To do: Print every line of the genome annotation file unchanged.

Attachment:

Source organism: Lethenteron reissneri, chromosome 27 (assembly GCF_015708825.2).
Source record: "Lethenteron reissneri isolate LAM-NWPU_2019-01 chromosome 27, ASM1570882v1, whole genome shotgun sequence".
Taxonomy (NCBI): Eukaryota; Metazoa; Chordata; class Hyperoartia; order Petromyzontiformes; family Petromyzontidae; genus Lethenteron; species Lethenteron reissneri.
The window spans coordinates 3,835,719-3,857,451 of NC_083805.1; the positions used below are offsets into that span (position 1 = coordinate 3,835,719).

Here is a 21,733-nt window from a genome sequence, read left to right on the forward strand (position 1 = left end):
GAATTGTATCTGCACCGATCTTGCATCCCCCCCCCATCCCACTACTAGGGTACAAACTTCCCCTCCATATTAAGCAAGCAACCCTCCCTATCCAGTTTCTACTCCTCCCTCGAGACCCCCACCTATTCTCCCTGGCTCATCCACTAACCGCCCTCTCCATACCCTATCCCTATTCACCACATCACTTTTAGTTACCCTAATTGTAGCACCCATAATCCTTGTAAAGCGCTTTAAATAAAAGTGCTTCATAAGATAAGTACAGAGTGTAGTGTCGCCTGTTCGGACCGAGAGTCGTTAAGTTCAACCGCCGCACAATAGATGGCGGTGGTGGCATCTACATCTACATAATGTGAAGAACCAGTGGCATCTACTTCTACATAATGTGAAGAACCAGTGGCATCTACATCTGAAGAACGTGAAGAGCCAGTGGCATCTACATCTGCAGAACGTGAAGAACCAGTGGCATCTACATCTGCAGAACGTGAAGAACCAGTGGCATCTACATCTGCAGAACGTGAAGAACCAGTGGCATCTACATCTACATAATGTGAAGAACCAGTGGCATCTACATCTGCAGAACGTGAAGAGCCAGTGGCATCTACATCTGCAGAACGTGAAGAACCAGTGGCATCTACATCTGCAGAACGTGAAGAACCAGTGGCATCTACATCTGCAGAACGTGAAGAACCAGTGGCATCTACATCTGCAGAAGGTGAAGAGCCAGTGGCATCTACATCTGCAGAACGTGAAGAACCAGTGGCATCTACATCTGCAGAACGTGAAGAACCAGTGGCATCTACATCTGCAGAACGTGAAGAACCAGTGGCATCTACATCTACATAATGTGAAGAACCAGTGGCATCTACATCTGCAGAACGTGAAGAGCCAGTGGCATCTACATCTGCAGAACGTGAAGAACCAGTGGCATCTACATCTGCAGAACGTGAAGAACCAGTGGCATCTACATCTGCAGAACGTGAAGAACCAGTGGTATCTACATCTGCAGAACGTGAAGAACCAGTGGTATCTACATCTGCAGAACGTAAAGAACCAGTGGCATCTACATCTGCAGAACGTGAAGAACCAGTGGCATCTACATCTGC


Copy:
Source organism: Lethenteron reissneri, chromosome 27 (assembly GCF_015708825.2).
Source record: "Lethenteron reissneri isolate LAM-NWPU_2019-01 chromosome 27, ASM1570882v1, whole genome shotgun sequence".
Taxonomy (NCBI): Eukaryota; Metazoa; Chordata; class Hyperoartia; order Petromyzontiformes; family Petromyzontidae; genus Lethenteron; species Lethenteron reissneri.
The window spans coordinates 3,835,719-3,857,451 of NC_083805.1; the positions used below are offsets into that span (position 1 = coordinate 3,835,719).

Here is a 21,733-nt window from a genome sequence, read left to right on the forward strand (position 1 = left end):
GAATTGTATCTGCACCGATCTTGCATCCCCCCCCCATCCCACTACTAGGGTACAAACTTCCCCTCCATATTAAGCAAGCAACCCTCCCTATCCAGTTTCTACTCCTCCCTCGAGACCCCCACCTATTCTCCCTGGCTCATCCACTAACCGCCCTCTCCATACCCTATCCCTATTCACCACATCACTTTTAGTTACCCTAATTGTAGCACCCATAATCCTTGTAAAGCGCTTTAAATAAAAGTGCTTCATAAGATAAGTACAGAGTGTAGTGTCGCCTGTTCGGACCGAGAGTCGTTAAGTTCAACCGCCGCACAATAGATGGCGGTGGTGGCATCTACATCTACATAATGTGAAGAACCAGTGGCATCTACTTCTACATAATGTGAAGAACCAGTGGCATCTACATCTGAAGAACGTGAAGAGCCAGTGGCATCTACATCTGCAGAACGTGAAGAACCAGTGGCATCTACATCTGCAGAACGTGAAGAACCAGTGGCATCTACATCTGCAGAACGTGAAGAACCAGTGGCATCTACATCTACATAATGTGAAGAACCAGTGGCATCTACATCTGCAGAACGTGAAGAGCCAGTGGCATCTACATCTGCAGAACGTGAAGAACCAGTGGCATCTACATCTGCAGAACGTGAAGAACCAGTGGCATCTACATCTGCAGAACGTGAAGAACCAGTGGCATCTACATCTGCAGAAGGTGAAGAGCCAGTGGCATCTACATCTGCAGAACGTGAAGAACCAGTGGCATCTACATCTGCAGAACGTGAAGAACCAGTGGCATCTACATCTGCAGAACGTGAAGAACCAGTGGCATCTACATCTACATAATGTGAAGAACCAGTGGCATCTACATCTGCAGAACGTGAAGAGCCAGTGGCATCTACATCTGCAGAACGTGAAGAACCAGTGGCATCTACATCTGCAGAACGTGAAGAACCAGTGGCATCTACATCTGCAGAACGTGAAGAACCAGTGGTATCTACATCTGCAGAACGTGAAGAACCAGTGGTATCTACATCTGCAGAACGTAAAGAACCAGTGGCATCTACATCTGCAGAACGTGAAGAACCAGTGGCATCTACATCTGC